Almohads

(redirected from Almohad dynasty)
Also found in: Wikipedia.

Almohads

Almohads (ălˈməhădz), Berber Muslim dynasty that ruled Morocco and Spain in the 12th and 13th cent. It had its origins in the puritanical sect founded by Ibn Tumart, who stirred up (c.1120) the tribes of the Atlas Mts. area to purify Islam and oust the Almoravids. His successors, Abd al-Mumin, Yusuf II, and Yakub I, succeeded in conquering Morocco and Muslim Spain, and by 1174 the Almohads had completely displaced the Almoravids. With time the Almohads lost some of their fierce purifying zeal; Yakub had a rich court and was the patron of Averroës. Yakub defeated (1195) Alfonso VIII of Castile in the battle of Alarcos, but in 1212 the Almohad army was defeated, and Almohad power in Spain was destroyed by the victory of the Spanish and Portuguese at Navas de Tolosa. In Morocco they lost power to the Merinid dynasty, which took Marrakech in 1269.

Bibliography

See studies by Abd al-Wahid al Marrakushi 1881, repr. 1968) and R. Le Tourneau (1969).

The Columbia Electronic Encyclopedia™ Copyright © 2022, Columbia University Press. Licensed from Columbia University Press. All rights reserved.
The following article is from The Great Soviet Encyclopedia (1979). It might be outdated or ideologically biased.

Almohads

 

the name used in literature for the dynasty and feudal state (1121 or 1122 to 1269) which came into being as a result of the religious and political movement of the Berber tribes of North Africa against the Almoravides. This movement arose in protest against heavy taxation, social oppression, and religious intolerance at the hands of the Almoravides. The founder and exponent of the movement, ibn-Tumart, preached the idea of strict Unitarianism, and thus his followers are known in Arabic as al-Muwahidun (in Spanish, Almohads), which means “Unitarians.” Around 1121 and 1122 the Almohads began an open struggle against the Almoravides. Ibn-Tumart was proclaimed Mahdi. After his death in 1128, Abd-al-Mumin, his closest fellow champion, became caliph. In 1146 he took Marrakech and made it the capital of the new state. As a result of the first (1151–52) and second (1160) campaigns against Ithrikia, the Almohads liquidated the local dynasties and chased the Normans from the coastal cities that the latter had captured. The state of the Almohads reached its maximum size toward 1161 under Abd-al-Mumin (who ruled 1128–63). It comprised all of North Africa and southern Spain. Under Abd-al-Mumin land registration was carried out, and the tribes were obliged to pay taxes and to perform military service.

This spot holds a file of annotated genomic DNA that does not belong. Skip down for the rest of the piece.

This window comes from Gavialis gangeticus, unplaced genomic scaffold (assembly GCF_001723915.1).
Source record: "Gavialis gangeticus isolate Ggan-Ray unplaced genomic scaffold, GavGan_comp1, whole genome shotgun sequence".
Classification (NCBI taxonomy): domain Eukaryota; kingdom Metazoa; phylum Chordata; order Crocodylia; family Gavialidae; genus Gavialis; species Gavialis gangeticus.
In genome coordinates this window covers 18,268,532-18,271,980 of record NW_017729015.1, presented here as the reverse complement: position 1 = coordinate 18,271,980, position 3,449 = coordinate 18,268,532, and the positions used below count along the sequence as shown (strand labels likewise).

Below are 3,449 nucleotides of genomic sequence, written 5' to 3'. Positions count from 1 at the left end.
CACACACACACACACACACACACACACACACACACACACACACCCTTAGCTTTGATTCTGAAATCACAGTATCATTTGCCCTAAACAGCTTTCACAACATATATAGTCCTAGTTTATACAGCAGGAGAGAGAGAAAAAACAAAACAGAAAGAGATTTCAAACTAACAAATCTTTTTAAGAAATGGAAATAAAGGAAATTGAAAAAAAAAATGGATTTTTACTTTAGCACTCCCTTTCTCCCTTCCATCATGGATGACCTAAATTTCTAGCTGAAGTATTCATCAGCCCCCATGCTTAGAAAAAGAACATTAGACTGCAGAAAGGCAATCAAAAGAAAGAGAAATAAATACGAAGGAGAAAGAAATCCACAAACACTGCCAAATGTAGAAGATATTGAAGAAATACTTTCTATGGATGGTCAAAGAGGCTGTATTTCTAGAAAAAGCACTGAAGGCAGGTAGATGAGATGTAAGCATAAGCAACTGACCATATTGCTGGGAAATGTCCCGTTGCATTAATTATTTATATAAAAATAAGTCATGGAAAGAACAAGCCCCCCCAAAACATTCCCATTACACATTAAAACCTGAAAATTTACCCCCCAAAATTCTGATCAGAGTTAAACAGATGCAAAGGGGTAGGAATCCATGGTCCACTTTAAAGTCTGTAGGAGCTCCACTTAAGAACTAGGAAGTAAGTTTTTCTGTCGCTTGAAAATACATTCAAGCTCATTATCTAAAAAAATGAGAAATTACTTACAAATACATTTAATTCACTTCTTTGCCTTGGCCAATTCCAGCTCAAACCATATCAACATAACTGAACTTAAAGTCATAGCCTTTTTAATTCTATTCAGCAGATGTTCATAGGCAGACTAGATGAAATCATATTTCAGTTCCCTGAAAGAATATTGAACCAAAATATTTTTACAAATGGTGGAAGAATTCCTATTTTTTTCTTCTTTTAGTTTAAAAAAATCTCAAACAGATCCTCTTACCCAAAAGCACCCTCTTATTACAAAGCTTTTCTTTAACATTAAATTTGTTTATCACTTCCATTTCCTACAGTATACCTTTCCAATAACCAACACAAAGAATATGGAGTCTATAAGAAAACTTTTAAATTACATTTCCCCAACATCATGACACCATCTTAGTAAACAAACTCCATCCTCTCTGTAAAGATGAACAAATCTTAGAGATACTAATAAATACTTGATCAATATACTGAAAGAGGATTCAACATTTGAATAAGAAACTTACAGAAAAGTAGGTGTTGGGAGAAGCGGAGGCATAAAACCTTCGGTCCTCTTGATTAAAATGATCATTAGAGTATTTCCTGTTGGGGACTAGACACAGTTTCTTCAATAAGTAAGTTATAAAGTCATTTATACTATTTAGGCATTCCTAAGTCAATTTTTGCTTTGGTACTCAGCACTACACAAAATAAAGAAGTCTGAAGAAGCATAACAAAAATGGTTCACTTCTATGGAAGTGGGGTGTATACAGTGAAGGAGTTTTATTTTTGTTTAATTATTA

After the death of Abd-al-Mumin the principle of hereditary transmission of authority became firmly established. The leadership of the Almohads quickly became feudalized. Under the pretext of defending the true faith, religious oppression and persecution were practiced. This gave rise to dissatisfaction among the masses and undermined the power of the Almohads. During the period of the reconquista the united forces of Castile, Aragon, and Navarre utterly defeated the army of the Almohads at Las Navas de Tolosa (1212), and by 1248 the Almohads had lost all lands in Spain except Granada. One after the other the eastern provinces separated from their state. Local dynasties began in 1228 in Tunis and in 1235 in Tlemcen (the territory of Algeria). In 1269 the emirs of the Marinid dynasty seized Marrakech and put an end to the Almohad dynasty.

N. A. IVANOV

The Great Soviet Encyclopedia, 3rd Edition (1970-1979). © 2010 The Gale Group, Inc. All rights reserved.
References in periodicals archive ?
Major landmarks include the ornate Alcazar castle complex, built during the Moorish Almohad dynasty, and the 18th-century Plaza de Toros de la Maestranza bullring.
Major landmarks include the ornate AlcAaAaAeA zar castle complex, built duri the Moorish Almohad dynasty, and the 18th-century Plaza de Toros de la Maestranza bullring.
Across the same room you will find a selection of Jewish and Islamic funerary steles from Saudi Arabia, Paris and the Almohad dynasty of Tunisia - it is a complex but delightful bringing together of humanity.
Remarkably, one of Al Turtushi's students, Mohammad Ibn Tumart, the founder of the Almohad dynasty that promoted a puritanical reform movement, later founded a powerful Berber dynasty that deposed the Almoravids.
The minaret was originally built in the 12th century, during the Almohad dynasty, and the Giralda bell tower derives its name from El Giraldillo -- a huge statue representing the triumph of faith located on its top.
Ibn Rushd's father, Abdul Qasim Ahmad, although not as well recognised as his grandfather, held the same position until the Almoravids were ousted by the Almohad dynasty in 1146.